by Mitch Kokai
Senior Political Analyst, John Locke Foundation
Canada is usually our leading trading partner, and ties between the two countries run deep. But they’ve been severed for the last 14 months by a closure of the U.S.–Canada border. The closure no longer makes medical sense.
The closure of the world’s longest international border has just been extended again. That is unlikely to change soon. Friends, relatives, and business associates have been separated. Americans who own vacation homes in Canada can’t maintain them.
The closure isn’t equal. Canadians are allowed to travel to the United States by air, but Americans aren’t allowed to cross the border for nonessential travel into Canada. A Canadian coming to the U.S. only needs to have had a negative coronavirus test no more than three days before travel, while Canada requires a hotel quarantine for those arriving by air. This is despite the U.S.’s comparable record on vaccinations and its better record on COVID-19 cases.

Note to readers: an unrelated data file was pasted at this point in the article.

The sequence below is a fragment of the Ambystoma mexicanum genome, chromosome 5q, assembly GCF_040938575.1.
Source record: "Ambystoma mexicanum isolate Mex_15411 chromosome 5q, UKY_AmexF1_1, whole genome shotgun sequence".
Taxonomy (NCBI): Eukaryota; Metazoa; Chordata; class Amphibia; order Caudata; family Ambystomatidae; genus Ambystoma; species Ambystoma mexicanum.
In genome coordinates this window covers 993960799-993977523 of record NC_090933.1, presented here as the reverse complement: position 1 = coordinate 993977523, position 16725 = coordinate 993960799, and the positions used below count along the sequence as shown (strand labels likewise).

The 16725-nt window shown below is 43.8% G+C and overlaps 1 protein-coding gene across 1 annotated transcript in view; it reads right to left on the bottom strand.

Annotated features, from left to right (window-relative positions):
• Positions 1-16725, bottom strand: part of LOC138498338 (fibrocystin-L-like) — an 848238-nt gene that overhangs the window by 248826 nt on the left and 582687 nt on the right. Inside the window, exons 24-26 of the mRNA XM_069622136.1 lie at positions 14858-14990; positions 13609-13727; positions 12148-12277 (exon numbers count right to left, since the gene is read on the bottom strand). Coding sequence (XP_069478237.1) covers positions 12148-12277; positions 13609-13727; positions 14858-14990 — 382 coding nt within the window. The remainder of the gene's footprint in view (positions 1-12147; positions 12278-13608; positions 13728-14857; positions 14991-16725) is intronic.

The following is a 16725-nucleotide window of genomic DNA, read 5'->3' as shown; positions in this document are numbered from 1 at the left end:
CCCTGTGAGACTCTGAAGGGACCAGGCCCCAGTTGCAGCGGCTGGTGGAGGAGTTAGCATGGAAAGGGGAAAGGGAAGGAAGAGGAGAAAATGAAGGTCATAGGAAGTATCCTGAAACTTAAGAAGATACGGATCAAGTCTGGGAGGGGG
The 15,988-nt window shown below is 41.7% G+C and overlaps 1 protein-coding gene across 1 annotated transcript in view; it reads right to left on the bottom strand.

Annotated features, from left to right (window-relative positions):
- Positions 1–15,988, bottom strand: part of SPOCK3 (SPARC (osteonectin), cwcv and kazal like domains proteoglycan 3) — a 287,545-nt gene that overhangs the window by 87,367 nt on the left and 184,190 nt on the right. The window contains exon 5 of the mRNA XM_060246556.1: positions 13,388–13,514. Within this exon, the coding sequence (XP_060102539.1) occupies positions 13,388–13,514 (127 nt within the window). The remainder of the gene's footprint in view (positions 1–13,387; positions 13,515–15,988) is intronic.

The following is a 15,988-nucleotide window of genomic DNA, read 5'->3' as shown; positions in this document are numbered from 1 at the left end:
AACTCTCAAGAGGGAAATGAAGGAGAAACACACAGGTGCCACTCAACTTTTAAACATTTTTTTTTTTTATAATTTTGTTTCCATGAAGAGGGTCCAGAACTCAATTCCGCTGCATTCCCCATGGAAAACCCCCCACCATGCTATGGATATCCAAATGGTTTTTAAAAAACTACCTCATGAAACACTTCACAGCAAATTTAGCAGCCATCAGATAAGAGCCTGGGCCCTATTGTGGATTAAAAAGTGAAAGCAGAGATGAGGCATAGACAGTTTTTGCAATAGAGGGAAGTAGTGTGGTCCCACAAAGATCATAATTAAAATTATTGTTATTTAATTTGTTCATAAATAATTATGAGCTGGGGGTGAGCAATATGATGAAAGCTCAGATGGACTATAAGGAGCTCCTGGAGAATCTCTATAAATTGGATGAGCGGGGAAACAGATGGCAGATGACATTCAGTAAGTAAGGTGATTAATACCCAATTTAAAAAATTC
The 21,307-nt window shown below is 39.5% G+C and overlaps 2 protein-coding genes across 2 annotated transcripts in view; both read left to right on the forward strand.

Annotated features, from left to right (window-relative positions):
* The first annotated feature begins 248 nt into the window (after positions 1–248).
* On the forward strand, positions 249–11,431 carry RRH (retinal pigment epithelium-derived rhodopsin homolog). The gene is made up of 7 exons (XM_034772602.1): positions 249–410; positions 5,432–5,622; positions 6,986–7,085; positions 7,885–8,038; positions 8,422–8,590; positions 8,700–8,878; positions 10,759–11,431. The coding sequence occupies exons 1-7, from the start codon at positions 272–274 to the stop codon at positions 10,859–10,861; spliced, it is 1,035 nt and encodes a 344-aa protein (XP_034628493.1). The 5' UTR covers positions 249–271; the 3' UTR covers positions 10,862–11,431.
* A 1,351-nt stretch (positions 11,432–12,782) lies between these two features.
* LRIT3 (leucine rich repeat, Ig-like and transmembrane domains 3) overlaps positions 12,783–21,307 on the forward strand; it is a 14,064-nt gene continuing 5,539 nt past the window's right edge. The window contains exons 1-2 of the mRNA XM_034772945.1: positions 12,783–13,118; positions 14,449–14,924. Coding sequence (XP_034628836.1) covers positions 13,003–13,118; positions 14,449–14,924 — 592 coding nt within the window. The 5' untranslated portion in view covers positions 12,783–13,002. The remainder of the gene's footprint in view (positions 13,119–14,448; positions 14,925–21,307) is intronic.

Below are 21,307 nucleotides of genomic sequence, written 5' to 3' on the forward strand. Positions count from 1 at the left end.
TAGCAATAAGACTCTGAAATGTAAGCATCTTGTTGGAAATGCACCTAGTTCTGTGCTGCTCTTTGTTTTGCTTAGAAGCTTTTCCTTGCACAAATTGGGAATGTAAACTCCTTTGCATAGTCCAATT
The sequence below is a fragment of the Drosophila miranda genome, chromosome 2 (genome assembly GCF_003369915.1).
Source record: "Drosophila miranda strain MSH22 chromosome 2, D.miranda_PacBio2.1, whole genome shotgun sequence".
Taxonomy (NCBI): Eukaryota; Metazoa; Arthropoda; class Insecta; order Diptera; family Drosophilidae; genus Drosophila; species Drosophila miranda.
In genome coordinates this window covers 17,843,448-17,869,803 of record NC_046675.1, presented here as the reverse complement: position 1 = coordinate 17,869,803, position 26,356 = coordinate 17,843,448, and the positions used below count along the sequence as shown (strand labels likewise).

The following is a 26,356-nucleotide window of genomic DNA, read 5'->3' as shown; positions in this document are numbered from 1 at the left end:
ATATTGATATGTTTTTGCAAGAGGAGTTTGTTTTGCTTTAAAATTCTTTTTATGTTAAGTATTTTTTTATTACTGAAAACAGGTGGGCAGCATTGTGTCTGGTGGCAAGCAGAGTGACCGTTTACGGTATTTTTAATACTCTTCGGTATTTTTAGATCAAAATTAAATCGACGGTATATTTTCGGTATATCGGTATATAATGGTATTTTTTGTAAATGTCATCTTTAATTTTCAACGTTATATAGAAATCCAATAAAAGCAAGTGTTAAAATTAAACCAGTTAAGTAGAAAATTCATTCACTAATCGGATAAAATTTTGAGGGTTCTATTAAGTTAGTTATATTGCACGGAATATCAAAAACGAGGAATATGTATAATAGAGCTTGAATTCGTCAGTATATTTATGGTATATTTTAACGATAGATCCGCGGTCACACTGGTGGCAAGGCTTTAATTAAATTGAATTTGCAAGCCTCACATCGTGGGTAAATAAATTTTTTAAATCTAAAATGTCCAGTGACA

On the Canadian side, the closure has devastated border towns and destroyed tourism from the U.S., which sent more than 15 million arrivals in 2019.
An anti-American strain infects the Liberal government of Prime Minister Justin Trudeau. “Canadians are boastful of their tolerance, but the reliable way so many will rush toward the worst possible interpretation of any American event reminds that when it comes to the United States, the dominant Canadian disposition is often closer to a form of unthinking bigotry,” writes Canadian journalist J. J. McCullough in the Washington Post. …
… When is President Biden going to jawbone his fellow liberal Justin Trudeau to open the border?
Greece, France, and Spain will all be open by early June. Last week, even the intensely bureaucratic European Union agreed to accept vaccinated visitors this summer. But there’s no sign that the U.S. is seriously pressuring Canada to reopen.